Dvarashakti, Dvāraśakti, Dvara-shakti: 1 definition
Dvarashakti means something in Hinduism, Sanskrit. If you want to know the exact meaning, history, etymology or English translation of this term then check out the descriptions on this page. Add your comment or reference to a book if you want to contribute to this summary article.
The Sanskrit term Dvāraśakti can be transliterated into English as Dvarasakti or Dvarashakti, using the IAST transliteration scheme (?).
Shilpashastra (iconography)Source: Shodhganga: The significance of the mūla-beras (śilpa)
Dvāraśakti (द्वारशक्ति) is the name of a deity depicted at the Kallazhagar Temple in Madurai, which represents a sacred place for the worship of Viṣṇu.—Dvāra Śakti is found at the entrance of the sannidhi of Kalyāṇa Sundara Valli Thāyār. Dvāra Śakti is represented with two hands, where the right hand is in sūcī-hasta and the left hand is in dolā-hasta.
Dvāra Śakti is also depicted at the Kamakshi Amman Temple in Kanchipuram, one of the most sacred places for the worship of the Goddess (Devī).—As the devotee enters the temple, Śrī Dvāra Śakti is seen on the two sides of the entrance. The Dvāra Śakti on the left of devotee is represented with four hands in samapāda sthānaka. The upper two hands hold kapittha, the lower right hand is in patāka (hand placed on the mace) and the lower left hand is in kapittha. With regard to the iconographic postures, the samabhaṅga is seen in the Dvāra Śakti with the upper hands in kaṭaka hasta, the lower right hand in nidrā hasta (the hand resting on a mace) and the lower left in kaṭaka hasta. The same features and poses are found in the Dvāra Śakti which is to the right of the devotee. But there is a difference. The left lower hand is seen resting on the mace and the lower right hand is seen in kaṭaka hasta in iconography and kapittha in Bharatanatyam. Beside the Dvāra Śakti is Varasiddhi Vin āyaka.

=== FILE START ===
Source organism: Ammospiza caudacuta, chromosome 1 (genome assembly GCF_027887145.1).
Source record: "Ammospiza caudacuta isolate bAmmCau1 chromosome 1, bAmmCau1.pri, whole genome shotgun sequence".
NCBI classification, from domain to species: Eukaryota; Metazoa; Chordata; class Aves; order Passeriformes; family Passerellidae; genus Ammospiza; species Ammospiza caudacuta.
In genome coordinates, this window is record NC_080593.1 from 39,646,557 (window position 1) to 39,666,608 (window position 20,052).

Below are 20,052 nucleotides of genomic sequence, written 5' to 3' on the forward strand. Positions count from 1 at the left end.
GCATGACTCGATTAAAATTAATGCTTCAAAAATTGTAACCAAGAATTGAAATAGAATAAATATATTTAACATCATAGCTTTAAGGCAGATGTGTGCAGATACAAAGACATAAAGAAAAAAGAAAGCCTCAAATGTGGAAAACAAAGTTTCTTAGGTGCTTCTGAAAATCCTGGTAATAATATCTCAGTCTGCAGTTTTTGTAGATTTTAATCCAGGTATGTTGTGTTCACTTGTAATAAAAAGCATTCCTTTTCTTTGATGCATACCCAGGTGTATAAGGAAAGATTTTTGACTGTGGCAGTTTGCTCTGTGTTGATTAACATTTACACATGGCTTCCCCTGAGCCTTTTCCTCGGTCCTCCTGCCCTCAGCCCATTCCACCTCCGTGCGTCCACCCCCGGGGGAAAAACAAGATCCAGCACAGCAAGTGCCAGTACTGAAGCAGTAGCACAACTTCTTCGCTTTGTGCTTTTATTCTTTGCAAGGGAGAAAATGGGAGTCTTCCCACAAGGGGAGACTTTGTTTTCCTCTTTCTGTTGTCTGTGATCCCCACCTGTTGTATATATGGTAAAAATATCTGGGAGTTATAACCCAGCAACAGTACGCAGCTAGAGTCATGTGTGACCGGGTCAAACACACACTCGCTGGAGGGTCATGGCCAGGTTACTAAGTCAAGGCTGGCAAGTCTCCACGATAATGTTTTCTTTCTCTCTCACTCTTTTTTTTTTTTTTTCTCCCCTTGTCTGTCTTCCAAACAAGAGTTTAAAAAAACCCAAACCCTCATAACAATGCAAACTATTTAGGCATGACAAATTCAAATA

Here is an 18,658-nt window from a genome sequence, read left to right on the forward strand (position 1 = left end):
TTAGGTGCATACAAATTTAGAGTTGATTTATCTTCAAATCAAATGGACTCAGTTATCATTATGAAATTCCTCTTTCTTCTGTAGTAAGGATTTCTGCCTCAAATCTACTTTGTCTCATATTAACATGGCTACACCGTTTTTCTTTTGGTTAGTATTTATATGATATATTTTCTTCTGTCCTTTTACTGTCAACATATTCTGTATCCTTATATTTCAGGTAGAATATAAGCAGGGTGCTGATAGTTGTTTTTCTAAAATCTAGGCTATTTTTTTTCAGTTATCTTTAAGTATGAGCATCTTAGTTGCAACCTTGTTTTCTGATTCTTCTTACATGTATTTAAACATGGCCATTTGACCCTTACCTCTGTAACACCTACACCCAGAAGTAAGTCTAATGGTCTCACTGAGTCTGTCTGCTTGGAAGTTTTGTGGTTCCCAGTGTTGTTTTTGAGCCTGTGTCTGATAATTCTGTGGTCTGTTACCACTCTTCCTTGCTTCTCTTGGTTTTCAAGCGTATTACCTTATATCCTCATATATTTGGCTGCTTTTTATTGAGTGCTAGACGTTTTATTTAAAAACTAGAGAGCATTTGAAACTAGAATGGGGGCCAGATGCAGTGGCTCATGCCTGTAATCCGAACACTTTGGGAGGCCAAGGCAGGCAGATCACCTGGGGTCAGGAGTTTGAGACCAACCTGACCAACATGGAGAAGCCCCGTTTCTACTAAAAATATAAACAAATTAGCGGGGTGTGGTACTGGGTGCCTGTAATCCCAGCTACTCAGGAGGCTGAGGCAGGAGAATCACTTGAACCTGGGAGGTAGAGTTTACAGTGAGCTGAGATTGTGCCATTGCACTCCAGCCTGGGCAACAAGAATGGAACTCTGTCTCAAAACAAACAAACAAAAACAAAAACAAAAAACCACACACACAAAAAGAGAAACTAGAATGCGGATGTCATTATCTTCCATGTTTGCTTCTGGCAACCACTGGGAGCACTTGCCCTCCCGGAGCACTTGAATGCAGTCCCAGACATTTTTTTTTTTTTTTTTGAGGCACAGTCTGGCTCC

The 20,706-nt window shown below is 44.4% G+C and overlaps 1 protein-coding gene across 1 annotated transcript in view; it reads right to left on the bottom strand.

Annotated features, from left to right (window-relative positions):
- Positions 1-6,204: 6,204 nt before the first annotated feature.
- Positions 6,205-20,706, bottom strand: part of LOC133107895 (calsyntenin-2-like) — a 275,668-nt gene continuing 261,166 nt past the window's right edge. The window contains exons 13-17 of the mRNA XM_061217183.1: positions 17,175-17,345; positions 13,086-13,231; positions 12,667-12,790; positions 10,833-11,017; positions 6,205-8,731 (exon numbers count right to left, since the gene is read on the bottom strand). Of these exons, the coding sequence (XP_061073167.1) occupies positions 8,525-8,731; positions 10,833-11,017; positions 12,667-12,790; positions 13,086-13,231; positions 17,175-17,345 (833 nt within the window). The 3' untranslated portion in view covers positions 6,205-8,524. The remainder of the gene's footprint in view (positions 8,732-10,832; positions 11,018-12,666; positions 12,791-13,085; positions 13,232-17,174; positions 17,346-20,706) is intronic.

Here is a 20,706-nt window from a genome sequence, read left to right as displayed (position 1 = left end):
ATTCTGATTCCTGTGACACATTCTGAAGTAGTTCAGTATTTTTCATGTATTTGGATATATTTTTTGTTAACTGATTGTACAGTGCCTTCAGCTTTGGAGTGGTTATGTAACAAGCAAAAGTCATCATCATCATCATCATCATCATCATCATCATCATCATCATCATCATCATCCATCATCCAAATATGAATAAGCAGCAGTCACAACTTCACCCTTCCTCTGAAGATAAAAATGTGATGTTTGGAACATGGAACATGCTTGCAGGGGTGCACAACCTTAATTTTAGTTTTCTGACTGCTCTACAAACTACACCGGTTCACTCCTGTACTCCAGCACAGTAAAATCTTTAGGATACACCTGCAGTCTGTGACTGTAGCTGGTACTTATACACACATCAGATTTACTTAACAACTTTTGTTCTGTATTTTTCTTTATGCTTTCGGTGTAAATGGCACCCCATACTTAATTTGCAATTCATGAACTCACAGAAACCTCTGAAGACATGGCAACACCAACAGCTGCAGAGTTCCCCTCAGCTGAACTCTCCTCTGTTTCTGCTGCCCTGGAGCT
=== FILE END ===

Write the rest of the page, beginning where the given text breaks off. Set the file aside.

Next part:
Note: dvāra means door and śakti refers to goddess. Dvāra-Śakti are the guards of the main goddess Kāmākṣī.
Shilpashastra (शिल्पशास्त्र, śilpaśāstra) represents the ancient Indian science (shastra) of creative arts (shilpa) such as sculpture, iconography and painting. Closely related to Vastushastra (architecture), they often share the same literature.
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